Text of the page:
If management 1.0 was forged on command and control and built on hierarchies, management 2.0 is all about strategic innovation and the flattening of corporations in ways that best capitalize on that scarcest of resources: human capital at the top of its game.
Many of the greatest thinkers on management today are convinced traditional management styles are dying an inevitable death. In his book The Future of Management, Visiting Professor of Strategic and International Management at the London Business School Gary Hamel - dubbed by The Economist “the world’s reigning strategy guru” - argues traditional management has reached the end of the road. To his mind the old management principles, with their focus on ‘incrementalism’ (improving the same product or service with more efforts) are dead; strategic innovation is the new name of the game.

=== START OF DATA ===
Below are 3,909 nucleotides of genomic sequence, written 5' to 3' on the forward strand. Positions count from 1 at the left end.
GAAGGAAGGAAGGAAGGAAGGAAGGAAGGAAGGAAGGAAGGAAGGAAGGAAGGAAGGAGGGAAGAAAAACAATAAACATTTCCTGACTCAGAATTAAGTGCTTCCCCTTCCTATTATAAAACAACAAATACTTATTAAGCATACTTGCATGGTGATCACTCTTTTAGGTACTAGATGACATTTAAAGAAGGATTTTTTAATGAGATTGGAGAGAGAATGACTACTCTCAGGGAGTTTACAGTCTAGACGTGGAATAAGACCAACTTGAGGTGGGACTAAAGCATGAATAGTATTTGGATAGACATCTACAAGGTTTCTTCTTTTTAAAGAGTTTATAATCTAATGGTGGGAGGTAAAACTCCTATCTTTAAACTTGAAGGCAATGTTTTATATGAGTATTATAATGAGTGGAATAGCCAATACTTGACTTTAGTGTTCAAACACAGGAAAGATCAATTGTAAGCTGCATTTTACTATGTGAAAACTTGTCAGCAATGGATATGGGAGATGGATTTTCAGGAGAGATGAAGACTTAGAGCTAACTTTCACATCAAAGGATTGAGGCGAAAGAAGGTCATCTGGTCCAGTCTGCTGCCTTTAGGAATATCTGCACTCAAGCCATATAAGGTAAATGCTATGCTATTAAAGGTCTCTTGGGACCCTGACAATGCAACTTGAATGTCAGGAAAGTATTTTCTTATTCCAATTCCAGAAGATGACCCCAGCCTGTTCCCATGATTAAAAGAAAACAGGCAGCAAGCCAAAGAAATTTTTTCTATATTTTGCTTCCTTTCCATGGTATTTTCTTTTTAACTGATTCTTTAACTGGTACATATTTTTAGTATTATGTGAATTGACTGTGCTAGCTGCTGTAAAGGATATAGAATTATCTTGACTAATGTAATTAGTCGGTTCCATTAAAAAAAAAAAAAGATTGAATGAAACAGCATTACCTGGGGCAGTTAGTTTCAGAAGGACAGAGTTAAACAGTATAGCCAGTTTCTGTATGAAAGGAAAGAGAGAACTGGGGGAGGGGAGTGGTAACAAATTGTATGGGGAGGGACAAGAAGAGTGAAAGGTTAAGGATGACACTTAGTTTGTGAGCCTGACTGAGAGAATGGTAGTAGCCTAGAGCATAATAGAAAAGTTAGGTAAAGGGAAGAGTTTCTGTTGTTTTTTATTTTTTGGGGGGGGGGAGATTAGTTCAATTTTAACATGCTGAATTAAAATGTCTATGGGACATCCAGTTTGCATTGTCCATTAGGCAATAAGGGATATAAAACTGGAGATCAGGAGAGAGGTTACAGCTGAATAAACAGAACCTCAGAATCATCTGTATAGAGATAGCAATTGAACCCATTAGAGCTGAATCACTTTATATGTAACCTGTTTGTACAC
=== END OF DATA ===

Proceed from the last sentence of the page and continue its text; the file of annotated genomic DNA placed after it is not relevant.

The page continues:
And that strategic innovation, in the minds of Hamel and many others, is best served by tasking it to flat project teams. In Management 2.0, Hamel argues:
- Decisions are peer-based
- Resources are free to follow opportunities
- Commitment is voluntary
- Power is generated from below
- Communities are self-defining
- Everyone has a voice
- The tools of creativity are distributed widely
- It’s easy and cheap to experiment
- Capability counts more than titles
- Finally, just about everything is decentralized
So where the focus under Management 1.0 was on assets and ways of modelling and monitoring those assets, Management 2.0 is about doing much the same thing for workers, in an era where talent is king and the globe has shrunk enough to help organizations truly exploit it.
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